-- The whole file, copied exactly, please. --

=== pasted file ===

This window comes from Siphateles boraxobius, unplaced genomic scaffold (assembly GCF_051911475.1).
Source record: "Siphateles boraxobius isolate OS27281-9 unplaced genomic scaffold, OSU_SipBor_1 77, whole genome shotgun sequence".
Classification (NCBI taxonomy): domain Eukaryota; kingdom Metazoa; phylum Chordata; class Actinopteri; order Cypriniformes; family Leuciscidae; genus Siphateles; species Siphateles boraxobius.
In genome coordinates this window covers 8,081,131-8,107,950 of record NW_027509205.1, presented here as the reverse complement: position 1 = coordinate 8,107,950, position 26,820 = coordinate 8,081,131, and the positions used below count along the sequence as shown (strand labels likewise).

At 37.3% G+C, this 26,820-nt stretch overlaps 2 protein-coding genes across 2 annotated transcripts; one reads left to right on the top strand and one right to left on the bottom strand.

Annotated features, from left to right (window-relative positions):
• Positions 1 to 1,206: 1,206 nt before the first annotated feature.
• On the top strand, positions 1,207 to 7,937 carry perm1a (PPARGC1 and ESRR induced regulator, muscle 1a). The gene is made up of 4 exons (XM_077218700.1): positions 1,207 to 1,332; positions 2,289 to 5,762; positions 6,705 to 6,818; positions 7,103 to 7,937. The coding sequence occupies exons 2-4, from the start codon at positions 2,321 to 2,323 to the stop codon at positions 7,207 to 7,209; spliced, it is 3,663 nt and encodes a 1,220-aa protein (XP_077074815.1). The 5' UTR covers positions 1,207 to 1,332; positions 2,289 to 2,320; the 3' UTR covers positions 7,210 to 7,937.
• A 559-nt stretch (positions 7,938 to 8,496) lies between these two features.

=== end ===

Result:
This window comes from Siphateles boraxobius, unplaced genomic scaffold (assembly GCF_051911475.1).
Source record: "Siphateles boraxobius isolate OS27281-9 unplaced genomic scaffold, OSU_SipBor_1 77, whole genome shotgun sequence".
Classification (NCBI taxonomy): domain Eukaryota; kingdom Metazoa; phylum Chordata; class Actinopteri; order Cypriniformes; family Leuciscidae; genus Siphateles; species Siphateles boraxobius.
In genome coordinates this window covers 8,081,131-8,107,950 of record NW_027509205.1, presented here as the reverse complement: position 1 = coordinate 8,107,950, position 26,820 = coordinate 8,081,131, and the positions used below count along the sequence as shown (strand labels likewise).

At 37.3% G+C, this 26,820-nt stretch overlaps 2 protein-coding genes across 2 annotated transcripts; one reads left to right on the top strand and one right to left on the bottom strand.

Annotated features, from left to right (window-relative positions):
• Positions 1 to 1,206: 1,206 nt before the first annotated feature.
• On the top strand, positions 1,207 to 7,937 carry perm1a (PPARGC1 and ESRR induced regulator, muscle 1a). The gene is made up of 4 exons (XM_077218700.1): positions 1,207 to 1,332; positions 2,289 to 5,762; positions 6,705 to 6,818; positions 7,103 to 7,937. The coding sequence occupies exons 2-4, from the start codon at positions 2,321 to 2,323 to the stop codon at positions 7,207 to 7,209; spliced, it is 3,663 nt and encodes a 1,220-aa protein (XP_077074815.1). The 5' UTR covers positions 1,207 to 1,332; positions 2,289 to 2,320; the 3' UTR covers positions 7,210 to 7,937.
• A 559-nt stretch (positions 7,938 to 8,496) lies between these two features.